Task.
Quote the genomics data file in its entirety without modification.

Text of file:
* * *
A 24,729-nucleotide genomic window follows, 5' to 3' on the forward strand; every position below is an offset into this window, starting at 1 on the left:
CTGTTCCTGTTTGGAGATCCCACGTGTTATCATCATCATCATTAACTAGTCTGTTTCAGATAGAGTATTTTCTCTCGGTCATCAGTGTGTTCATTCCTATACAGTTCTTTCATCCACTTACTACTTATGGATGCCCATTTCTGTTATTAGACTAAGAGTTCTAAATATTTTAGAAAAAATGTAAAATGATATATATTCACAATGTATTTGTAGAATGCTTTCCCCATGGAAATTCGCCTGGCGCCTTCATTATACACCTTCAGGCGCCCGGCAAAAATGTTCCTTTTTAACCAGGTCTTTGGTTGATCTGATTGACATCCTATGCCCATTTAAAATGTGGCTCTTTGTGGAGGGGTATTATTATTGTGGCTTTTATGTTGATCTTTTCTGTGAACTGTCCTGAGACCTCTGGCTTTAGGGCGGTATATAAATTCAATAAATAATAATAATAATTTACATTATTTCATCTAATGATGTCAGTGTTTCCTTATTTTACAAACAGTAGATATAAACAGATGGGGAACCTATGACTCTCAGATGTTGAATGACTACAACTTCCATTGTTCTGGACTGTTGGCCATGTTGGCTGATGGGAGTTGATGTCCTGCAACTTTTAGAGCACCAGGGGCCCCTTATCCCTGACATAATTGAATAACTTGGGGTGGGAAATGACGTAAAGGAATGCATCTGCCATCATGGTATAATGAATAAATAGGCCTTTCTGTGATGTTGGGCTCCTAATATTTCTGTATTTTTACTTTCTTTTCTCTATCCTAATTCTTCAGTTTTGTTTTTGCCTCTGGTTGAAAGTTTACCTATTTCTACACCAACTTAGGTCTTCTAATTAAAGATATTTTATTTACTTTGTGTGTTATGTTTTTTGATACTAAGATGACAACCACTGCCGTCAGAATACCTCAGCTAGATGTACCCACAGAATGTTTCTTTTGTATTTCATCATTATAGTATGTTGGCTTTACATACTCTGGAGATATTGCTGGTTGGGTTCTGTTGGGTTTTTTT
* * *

A 24,729-nucleotide genomic window follows, 5' to 3' on the forward strand; every position below is an offset into this window, starting at 1 on the left:
CTGTTCCTGTTTGGAGATCCCACGTGTTATCATCATCATCATTAACTAGTCTGTTTCAGATAGAGTATTTTCTCTCGGTCATCAGTGTGTTCATTCCTATACAGTTCTTTCATCCACTTACTACTTATGGATGCCCATTTCTGTTATTAGACTAAGAGTTCTAAATATTTTAGAAAAAATGTAAAATGATATATATTCACAATGTATTTGTAGAATGCTTTCCCCATGGAAATTCGCCTGGCGCCTTCATTATACACCTTCAGGCGCCCGGCAAAAATGTTCCTTTTTAACCAGGTCTTTGGTTGATCTGATTGACATCCTATGCCCATTTAAAATGTGGCTCTTTGTGGAGGGGTATTATTATTGTGGCTTTTATGTTGATCTTTTCTGTGAACTGTCCTGAGACCTCTGGCTTTAGGGCGGTATATAAATTCAATAAATAATAATAATAATTTACATTATTTCATCTAATGATGTCAGTGTTTCCTTATTTTACAAACAGTAGATATAAACAGATGGGGAACCTATGACTCTCAGATGTTGAATGACTACAACTTCCATTGTTCTGGACTGTTGGCCATGTTGGCTGATGGGAGTTGATGTCCTGCAACTTTTAGAGCACCAGGGGCCCCTTATCCCTGACATAATTGAATAACTTGGGGTGGGAAATGACGTAAAGGAATGCATCTGCCATCATGGTATAATGAATAAATAGGCCTTTCTGTGATGTTGGGCTCCTAATATTTCTGTATTTTTACTTTCTTTTCTCTATCCTAATTCTTCAGTTTTGTTTTTGCCTCTGGTTGAAAGTTTACCTATTTCTACACCAACTTAGGTCTTCTAATTAAAGATATTTTATTTACTTTGTGTGTTATGTTTTTTGATACTAAGATGACAACCACTGCCGTCAGAATACCTCAGCTAGATGTACCCACAGAATGTTTCTTTTGTATTTCATCATTATAGTATGTTGGCTTTACATACTCTGGAGATATTGCTGGTTGGGTTCTGTTGGGTTTTTTT